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Cycling on the extensive and intensive margin: The role of paths and prices

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  • Frondel, Manuel
  • Vance, Colin

Abstract

Drawing on a panel of German survey data spanning 1999–2013, this paper identifies the correlates of non-recreational bicycling, focusing specifically on the roles of bicycle paths and fuel prices. Our approach conceptualizes ridership as a two-stage decision process comprising the discrete choice of whether to use the bike (i.e. the intensive margin) and the continuous choice of how far to ride (i.e. the extensive margin). To the extent that these two choices are related and, moreover, potentially influenced by factors unobservable to the researcher, we explore alternative estimators using two-stage censored regression techniques to assess whether the results are subject to biases from sample selectivity. A key finding is that while higher fuel costs are associated with an increased probability of undertaking non-recreational bike trips, this effect is of a significantly higher magnitude among those residing in an urbanized region. We also find evidence for a positive association with the extent of bike paths, both in increasing the probability of non-recreational bike travel, as well as the distance traveled.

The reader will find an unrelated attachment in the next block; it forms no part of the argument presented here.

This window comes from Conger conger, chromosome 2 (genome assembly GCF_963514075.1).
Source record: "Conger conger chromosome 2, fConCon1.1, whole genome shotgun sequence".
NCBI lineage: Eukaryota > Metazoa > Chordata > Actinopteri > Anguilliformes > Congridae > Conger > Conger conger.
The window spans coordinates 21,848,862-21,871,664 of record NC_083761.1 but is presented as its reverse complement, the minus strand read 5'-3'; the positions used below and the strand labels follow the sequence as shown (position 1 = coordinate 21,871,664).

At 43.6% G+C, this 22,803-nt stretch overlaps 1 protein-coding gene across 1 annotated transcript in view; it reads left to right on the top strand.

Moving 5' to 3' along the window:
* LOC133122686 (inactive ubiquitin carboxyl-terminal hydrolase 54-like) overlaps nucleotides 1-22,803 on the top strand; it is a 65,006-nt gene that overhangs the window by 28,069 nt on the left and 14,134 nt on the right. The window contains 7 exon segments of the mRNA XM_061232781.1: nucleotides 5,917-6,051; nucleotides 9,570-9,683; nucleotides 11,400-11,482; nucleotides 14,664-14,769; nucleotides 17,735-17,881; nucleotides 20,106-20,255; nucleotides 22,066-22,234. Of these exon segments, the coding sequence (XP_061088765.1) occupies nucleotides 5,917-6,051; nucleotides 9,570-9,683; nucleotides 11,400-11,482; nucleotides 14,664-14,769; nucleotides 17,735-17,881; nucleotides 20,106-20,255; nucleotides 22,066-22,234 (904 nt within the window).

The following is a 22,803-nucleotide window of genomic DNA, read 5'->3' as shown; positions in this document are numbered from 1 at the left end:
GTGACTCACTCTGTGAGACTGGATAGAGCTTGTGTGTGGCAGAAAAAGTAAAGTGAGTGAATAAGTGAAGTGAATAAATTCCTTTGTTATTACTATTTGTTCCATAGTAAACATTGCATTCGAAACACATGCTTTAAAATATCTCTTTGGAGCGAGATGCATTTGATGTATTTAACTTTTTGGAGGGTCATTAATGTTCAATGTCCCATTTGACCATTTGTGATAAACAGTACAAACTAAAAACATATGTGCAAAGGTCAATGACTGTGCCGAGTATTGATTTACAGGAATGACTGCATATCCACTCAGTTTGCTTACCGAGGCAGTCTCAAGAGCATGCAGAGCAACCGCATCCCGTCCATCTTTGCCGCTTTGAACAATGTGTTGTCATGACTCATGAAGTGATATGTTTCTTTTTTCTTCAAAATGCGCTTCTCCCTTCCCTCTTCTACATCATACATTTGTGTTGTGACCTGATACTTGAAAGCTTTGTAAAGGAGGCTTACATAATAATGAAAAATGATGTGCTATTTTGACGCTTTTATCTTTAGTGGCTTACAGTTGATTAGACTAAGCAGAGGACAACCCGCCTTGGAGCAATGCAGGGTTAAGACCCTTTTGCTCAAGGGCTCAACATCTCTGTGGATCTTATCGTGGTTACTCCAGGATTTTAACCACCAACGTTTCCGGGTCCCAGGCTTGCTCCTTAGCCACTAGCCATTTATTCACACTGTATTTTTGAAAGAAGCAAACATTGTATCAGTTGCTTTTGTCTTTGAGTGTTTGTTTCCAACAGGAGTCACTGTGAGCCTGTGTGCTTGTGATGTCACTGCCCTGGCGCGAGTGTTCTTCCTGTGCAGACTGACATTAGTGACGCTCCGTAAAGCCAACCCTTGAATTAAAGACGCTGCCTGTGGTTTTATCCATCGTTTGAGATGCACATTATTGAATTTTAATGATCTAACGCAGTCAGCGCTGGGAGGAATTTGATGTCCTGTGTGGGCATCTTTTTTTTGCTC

Suggested Citation

  • Frondel, Manuel & Vance, Colin, 2017. "Cycling on the extensive and intensive margin: The role of paths and prices," Transportation Research Part A: Policy and Practice, Elsevier, vol. 104(C), pages 21-31.
  • Handle: RePEc:eee:transa:v:104:y:2017:i:c:p:21-31
    DOI: 10.1016/j.tra.2017.06.018
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    Keywords

    Bicycle paths; Fuel prices; Non-recreational cycling;

    JEL classification:

    • D13 - Microeconomics - - Household Behavior - - - Household Production and Intrahouse Allocation
    • Q41 - Agricultural and Natural Resource Economics; Environmental and Ecological Economics - - Energy - - - Demand and Supply; Prices
    • Q58 - Agricultural and Natural Resource Economics; Environmental and Ecological Economics - - Environmental Economics - - - Environmental Economics: Government Policy

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